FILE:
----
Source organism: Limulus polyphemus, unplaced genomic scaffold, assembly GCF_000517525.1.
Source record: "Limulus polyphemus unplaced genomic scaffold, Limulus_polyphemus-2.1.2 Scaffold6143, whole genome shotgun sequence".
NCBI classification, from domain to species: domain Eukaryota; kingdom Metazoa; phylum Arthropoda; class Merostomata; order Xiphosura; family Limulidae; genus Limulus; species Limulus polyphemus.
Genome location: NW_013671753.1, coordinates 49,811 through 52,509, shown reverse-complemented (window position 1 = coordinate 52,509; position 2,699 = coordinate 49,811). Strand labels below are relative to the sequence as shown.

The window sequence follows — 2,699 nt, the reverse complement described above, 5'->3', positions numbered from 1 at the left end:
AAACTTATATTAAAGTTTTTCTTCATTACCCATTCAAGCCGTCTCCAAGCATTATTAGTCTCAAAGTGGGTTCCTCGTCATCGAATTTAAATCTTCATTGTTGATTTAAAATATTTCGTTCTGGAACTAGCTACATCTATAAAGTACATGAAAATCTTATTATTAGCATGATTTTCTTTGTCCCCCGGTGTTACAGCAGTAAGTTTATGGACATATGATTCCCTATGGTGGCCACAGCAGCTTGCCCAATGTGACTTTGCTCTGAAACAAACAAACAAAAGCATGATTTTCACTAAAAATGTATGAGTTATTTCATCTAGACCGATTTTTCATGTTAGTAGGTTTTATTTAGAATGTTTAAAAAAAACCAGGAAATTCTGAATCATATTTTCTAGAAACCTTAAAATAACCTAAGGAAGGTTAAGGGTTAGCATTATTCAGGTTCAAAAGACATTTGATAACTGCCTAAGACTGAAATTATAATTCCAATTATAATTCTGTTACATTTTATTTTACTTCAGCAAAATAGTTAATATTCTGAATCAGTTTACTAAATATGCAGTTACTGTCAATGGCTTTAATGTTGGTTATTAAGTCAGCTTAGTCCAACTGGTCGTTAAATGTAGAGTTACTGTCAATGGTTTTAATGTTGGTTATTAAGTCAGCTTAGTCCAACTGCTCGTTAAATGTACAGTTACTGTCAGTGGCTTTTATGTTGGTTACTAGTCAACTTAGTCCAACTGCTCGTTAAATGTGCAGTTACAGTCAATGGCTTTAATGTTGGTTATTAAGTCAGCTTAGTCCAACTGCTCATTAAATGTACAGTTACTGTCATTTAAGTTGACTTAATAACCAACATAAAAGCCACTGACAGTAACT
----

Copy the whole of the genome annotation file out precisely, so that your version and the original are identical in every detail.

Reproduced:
Source organism: Limulus polyphemus, unplaced genomic scaffold, assembly GCF_000517525.1.
Source record: "Limulus polyphemus unplaced genomic scaffold, Limulus_polyphemus-2.1.2 Scaffold6143, whole genome shotgun sequence".
NCBI classification, from domain to species: domain Eukaryota; kingdom Metazoa; phylum Arthropoda; class Merostomata; order Xiphosura; family Limulidae; genus Limulus; species Limulus polyphemus.
Genome location: NW_013671753.1, coordinates 49,811 through 52,509, shown reverse-complemented (window position 1 = coordinate 52,509; position 2,699 = coordinate 49,811). Strand labels below are relative to the sequence as shown.

The window sequence follows — 2,699 nt, the reverse complement described above, 5'->3', positions numbered from 1 at the left end:
AAACTTATATTAAAGTTTTTCTTCATTACCCATTCAAGCCGTCTCCAAGCATTATTAGTCTCAAAGTGGGTTCCTCGTCATCGAATTTAAATCTTCATTGTTGATTTAAAATATTTCGTTCTGGAACTAGCTACATCTATAAAGTACATGAAAATCTTATTATTAGCATGATTTTCTTTGTCCCCCGGTGTTACAGCAGTAAGTTTATGGACATATGATTCCCTATGGTGGCCACAGCAGCTTGCCCAATGTGACTTTGCTCTGAAACAAACAAACAAAAGCATGATTTTCACTAAAAATGTATGAGTTATTTCATCTAGACCGATTTTTCATGTTAGTAGGTTTTATTTAGAATGTTTAAAAAAAACCAGGAAATTCTGAATCATATTTTCTAGAAACCTTAAAATAACCTAAGGAAGGTTAAGGGTTAGCATTATTCAGGTTCAAAAGACATTTGATAACTGCCTAAGACTGAAATTATAATTCCAATTATAATTCTGTTACATTTTATTTTACTTCAGCAAAATAGTTAATATTCTGAATCAGTTTACTAAATATGCAGTTACTGTCAATGGCTTTAATGTTGGTTATTAAGTCAGCTTAGTCCAACTGGTCGTTAAATGTAGAGTTACTGTCAATGGTTTTAATGTTGGTTATTAAGTCAGCTTAGTCCAACTGCTCGTTAAATGTACAGTTACTGTCAGTGGCTTTTATGTTGGTTACTAGTCAACTTAGTCCAACTGCTCGTTAAATGTGCAGTTACAGTCAATGGCTTTAATGTTGGTTATTAAGTCAGCTTAGTCCAACTGCTCATTAAATGTACAGTTACTGTCATTTAAGTTGACTTAATAACCAACATAAAAGCCACTGACAGTAACT